living with the deluge
Yesterday, as an end of term treat, I persuaded (bribed) my sons and a tribe of their recently broken up mates to weed my artichokes. As the rain came down it was not long before the first covert, chickweed-bound mud ball flew, followed by all out war. Whilst they celebrated the adhesive and malleable properties imbued by the 30% clay content of our soils, this, in combination with the unseasonal deluge, has made harvesting a messy job. Every hand, foot, knife or crate that touches the soil comes away encrusted with mud. Try as we might to keep things clean, pulling, sorting and bunching onions and carrots in these conditions is inevitably adding unwelcome mud to the boxes and your kitchens. Perhaps we should grow on sand or peat like everyone else but I remain convinced that it is, in part, our complex and often difficult soils that make the carrots taste so good.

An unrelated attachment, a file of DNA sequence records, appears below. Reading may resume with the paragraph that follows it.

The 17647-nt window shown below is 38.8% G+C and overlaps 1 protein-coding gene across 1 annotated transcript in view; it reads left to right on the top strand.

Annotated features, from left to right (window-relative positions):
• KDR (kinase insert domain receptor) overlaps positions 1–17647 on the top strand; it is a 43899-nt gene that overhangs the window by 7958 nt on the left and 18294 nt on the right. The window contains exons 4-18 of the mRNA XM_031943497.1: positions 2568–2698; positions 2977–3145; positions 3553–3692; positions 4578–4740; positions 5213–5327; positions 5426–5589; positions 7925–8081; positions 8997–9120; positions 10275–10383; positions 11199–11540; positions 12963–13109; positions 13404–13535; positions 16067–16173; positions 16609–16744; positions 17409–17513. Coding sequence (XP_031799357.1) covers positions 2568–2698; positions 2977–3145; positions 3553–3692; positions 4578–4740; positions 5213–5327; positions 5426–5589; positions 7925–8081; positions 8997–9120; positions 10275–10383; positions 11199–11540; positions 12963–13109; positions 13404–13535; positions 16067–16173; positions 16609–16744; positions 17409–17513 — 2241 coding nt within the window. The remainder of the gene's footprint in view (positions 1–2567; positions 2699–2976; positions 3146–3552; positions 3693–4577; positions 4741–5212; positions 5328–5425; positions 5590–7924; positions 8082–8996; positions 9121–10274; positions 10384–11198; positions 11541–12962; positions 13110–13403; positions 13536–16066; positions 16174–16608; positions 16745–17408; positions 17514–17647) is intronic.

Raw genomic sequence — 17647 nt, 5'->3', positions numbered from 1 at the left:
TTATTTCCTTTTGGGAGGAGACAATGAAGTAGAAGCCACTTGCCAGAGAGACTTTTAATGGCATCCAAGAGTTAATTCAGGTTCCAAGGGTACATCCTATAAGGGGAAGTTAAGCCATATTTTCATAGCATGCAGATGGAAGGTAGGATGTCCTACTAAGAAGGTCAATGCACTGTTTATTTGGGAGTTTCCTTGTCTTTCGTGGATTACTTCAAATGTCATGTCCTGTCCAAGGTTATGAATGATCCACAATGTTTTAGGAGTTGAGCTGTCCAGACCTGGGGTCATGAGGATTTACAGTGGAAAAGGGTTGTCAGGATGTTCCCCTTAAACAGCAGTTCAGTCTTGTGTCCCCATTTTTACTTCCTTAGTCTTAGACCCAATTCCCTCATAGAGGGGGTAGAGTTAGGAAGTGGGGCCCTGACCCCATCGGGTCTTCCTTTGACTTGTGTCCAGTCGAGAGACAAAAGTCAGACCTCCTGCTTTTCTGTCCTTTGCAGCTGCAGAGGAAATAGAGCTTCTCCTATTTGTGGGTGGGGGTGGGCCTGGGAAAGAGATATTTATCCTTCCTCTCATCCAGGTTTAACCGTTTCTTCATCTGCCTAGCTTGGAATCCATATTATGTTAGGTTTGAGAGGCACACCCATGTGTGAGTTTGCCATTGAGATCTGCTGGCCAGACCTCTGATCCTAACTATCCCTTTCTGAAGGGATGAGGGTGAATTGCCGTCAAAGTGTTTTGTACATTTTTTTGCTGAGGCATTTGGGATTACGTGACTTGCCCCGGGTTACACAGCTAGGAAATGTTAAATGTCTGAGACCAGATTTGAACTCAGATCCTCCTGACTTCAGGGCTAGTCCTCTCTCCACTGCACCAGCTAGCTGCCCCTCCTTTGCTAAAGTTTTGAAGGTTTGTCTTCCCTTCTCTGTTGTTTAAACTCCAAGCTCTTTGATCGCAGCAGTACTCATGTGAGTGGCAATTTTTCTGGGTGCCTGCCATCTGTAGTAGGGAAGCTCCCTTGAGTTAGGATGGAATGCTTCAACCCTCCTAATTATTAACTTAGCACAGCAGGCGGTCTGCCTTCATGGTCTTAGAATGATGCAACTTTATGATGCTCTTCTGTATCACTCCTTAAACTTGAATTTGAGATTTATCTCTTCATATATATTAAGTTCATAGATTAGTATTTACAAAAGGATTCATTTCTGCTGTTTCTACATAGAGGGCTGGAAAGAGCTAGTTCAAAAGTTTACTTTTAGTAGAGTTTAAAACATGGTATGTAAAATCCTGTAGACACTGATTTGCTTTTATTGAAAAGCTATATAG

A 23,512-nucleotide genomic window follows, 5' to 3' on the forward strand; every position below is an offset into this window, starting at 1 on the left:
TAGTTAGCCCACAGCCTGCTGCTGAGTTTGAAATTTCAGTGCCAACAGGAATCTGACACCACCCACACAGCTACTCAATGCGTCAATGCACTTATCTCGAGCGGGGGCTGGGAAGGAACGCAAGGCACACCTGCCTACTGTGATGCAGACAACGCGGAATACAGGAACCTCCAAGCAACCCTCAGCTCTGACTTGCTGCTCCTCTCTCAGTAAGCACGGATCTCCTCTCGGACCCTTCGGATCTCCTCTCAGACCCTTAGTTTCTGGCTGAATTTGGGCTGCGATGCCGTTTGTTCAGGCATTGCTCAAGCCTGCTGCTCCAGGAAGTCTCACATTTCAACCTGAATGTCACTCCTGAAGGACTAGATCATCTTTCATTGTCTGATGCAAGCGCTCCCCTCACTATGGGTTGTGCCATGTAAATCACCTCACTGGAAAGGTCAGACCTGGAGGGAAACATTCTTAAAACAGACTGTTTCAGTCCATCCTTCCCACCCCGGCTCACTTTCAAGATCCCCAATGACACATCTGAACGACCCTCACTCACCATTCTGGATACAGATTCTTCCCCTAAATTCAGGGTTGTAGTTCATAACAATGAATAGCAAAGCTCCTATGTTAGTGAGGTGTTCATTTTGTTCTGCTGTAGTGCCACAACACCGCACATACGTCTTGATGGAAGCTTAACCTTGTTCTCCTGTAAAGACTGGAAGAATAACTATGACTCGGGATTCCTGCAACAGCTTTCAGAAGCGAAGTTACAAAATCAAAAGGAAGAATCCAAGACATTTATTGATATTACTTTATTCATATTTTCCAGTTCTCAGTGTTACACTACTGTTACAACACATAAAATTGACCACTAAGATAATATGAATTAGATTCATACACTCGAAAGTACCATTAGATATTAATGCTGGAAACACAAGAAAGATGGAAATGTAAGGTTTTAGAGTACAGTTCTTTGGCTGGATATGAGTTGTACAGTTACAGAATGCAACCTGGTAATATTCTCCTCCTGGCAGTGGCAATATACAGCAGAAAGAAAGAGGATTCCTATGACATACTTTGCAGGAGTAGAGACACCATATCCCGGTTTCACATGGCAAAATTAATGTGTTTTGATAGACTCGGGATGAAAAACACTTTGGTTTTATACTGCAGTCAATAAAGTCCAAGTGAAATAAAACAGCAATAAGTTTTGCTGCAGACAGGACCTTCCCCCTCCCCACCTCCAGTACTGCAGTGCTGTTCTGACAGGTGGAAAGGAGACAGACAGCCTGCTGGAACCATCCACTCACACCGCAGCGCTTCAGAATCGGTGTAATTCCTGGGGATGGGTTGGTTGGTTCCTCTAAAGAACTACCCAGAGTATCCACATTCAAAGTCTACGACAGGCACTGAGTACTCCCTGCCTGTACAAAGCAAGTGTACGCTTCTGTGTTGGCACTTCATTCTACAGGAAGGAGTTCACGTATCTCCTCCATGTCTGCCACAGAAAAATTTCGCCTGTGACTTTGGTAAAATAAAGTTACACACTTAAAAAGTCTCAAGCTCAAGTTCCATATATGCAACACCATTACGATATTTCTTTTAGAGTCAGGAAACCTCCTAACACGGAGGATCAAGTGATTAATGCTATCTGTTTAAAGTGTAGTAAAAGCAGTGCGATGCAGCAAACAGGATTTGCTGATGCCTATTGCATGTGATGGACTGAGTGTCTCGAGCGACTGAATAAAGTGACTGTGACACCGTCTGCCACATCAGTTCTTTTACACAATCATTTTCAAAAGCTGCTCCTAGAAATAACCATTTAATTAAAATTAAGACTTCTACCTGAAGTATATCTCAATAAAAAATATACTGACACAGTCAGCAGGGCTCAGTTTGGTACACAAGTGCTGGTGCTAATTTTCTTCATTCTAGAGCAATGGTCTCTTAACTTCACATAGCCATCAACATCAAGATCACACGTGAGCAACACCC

According to our (not very reliable) rain gauge we have already had as much rain this month as in the previous four months put together; almost six inches. The first three inches were very welcome; it disappeared rapidly as the thirsty ground sucked it in. The following two inches were begrudgingly tolerated and slowly percolated through to the subsoil. Now we have had enough; the soil is fully charged and at